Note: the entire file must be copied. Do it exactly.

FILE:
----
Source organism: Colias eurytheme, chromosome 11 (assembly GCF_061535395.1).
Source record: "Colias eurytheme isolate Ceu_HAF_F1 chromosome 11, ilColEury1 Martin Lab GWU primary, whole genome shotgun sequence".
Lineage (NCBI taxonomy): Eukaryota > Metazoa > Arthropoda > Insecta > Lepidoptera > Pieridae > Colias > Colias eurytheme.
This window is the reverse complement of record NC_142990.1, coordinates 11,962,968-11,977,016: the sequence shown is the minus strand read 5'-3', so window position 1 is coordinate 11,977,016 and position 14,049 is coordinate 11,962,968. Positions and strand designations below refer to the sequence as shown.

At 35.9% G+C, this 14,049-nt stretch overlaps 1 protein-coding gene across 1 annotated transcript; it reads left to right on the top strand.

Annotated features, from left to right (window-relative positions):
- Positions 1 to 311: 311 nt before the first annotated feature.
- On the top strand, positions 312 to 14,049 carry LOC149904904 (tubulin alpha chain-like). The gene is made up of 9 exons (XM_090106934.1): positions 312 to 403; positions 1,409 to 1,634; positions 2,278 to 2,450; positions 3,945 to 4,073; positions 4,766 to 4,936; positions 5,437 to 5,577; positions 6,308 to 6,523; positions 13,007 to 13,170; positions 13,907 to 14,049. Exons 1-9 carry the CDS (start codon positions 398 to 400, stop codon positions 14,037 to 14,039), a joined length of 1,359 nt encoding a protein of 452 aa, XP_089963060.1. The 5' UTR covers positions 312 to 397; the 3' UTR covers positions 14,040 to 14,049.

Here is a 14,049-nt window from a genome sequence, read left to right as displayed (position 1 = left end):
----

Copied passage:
Source organism: Colias eurytheme, chromosome 11 (assembly GCF_061535395.1).
Source record: "Colias eurytheme isolate Ceu_HAF_F1 chromosome 11, ilColEury1 Martin Lab GWU primary, whole genome shotgun sequence".
Lineage (NCBI taxonomy): Eukaryota > Metazoa > Arthropoda > Insecta > Lepidoptera > Pieridae > Colias > Colias eurytheme.
This window is the reverse complement of record NC_142990.1, coordinates 11,962,968-11,977,016: the sequence shown is the minus strand read 5'-3', so window position 1 is coordinate 11,977,016 and position 14,049 is coordinate 11,962,968. Positions and strand designations below refer to the sequence as shown.

At 35.9% G+C, this 14,049-nt stretch overlaps 1 protein-coding gene across 1 annotated transcript; it reads left to right on the top strand.

Annotated features, from left to right (window-relative positions):
- Positions 1 to 311: 311 nt before the first annotated feature.
- On the top strand, positions 312 to 14,049 carry LOC149904904 (tubulin alpha chain-like). The gene is made up of 9 exons (XM_090106934.1): positions 312 to 403; positions 1,409 to 1,634; positions 2,278 to 2,450; positions 3,945 to 4,073; positions 4,766 to 4,936; positions 5,437 to 5,577; positions 6,308 to 6,523; positions 13,007 to 13,170; positions 13,907 to 14,049. Exons 1-9 carry the CDS (start codon positions 398 to 400, stop codon positions 14,037 to 14,039), a joined length of 1,359 nt encoding a protein of 452 aa, XP_089963060.1. The 5' UTR covers positions 312 to 397; the 3' UTR covers positions 14,040 to 14,049.

Here is a 14,049-nt window from a genome sequence, read left to right as displayed (position 1 = left end):